On the first night of Shavuos, maariv was at 9:00. I had told Tzvi Fisher and Lou Teifenbrun (from London) that after maariv, as the Rebbe was leaving the shul, I would sing “v’somachto b’chagecho,” and I was counting on their help.

Everything went over better than I had planned. As soon as I sang the first note, my friends joined in and in less than no time, about a hundred of us were singing and dancing in a huge circle. Happily, it went on for quite a while.

When I entered 770 the next morning some of those men who had been dancing and singing with me the previous evening, asked me in Ivrit “od paam?” (another time?). Last night was “tov meod,” said another one, kissing his fingers. I learnt that they were Russian Jews from Georgia (Russia) and only spoke Russian and Ivrit.

They and their friends had been sustained spiritually by the Rebbe throughout these many years, and had remained devout and pious Jews with the encouragement of the Rebbe. After leaving Russia with their families, they had settled in Nachlas Har Chabad, in Israel. They had now taken the very first opportunity to come to Brooklyn and to thank the Rebbe personally for all his help, material and spiritual, over the past many years. It was no wonder that they so spontaneously and joyfully joined with me in singing, dancing and rejoicing together with our wonderful Rebbe.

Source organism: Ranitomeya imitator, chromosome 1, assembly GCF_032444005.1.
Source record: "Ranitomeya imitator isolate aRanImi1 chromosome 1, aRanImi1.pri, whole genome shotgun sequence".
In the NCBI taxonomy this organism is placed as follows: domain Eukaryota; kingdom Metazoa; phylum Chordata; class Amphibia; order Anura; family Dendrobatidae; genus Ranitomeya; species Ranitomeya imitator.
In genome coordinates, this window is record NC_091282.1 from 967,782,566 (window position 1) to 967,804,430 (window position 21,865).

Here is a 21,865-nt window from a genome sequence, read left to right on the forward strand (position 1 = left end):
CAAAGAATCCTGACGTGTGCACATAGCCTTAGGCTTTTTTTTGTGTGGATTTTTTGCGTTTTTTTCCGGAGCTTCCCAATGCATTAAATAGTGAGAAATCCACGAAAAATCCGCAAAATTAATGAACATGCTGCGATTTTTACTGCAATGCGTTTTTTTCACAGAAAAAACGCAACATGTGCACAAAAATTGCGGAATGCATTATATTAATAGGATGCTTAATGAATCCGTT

Quite a number of these Russians had settled in Brooklyn, too. At one place, I saw twenty young Russian boys learning and studying. I was told that ten others had already been integrated into the normal day school. Most of them are good scholars. A boy of eleven, who two years ago could just about manage to read the siddur, was today learning gemora with Tosafos.

Another lad of ten was being prepared for his bris.

A child of four refused to take off his yarmulke at home (as he was so taught). His father and mother were so impressed that they have arranged to get married in a week or so under a chupah. In Russia they only had a civil marriage.

I heard the story of the Russian who had a mikvah in his attic. The police came along and saw his “tank” full of (dirty) water, and said that it must be emptied at once. It was not hygienic. To prove his point he got a tumbler, filled it with the mikvah water, and drank it in front of them, proving to everyone that it was clean and satisfactory!

Our poor brethren certainly went through fire and water, for the sake of their faith.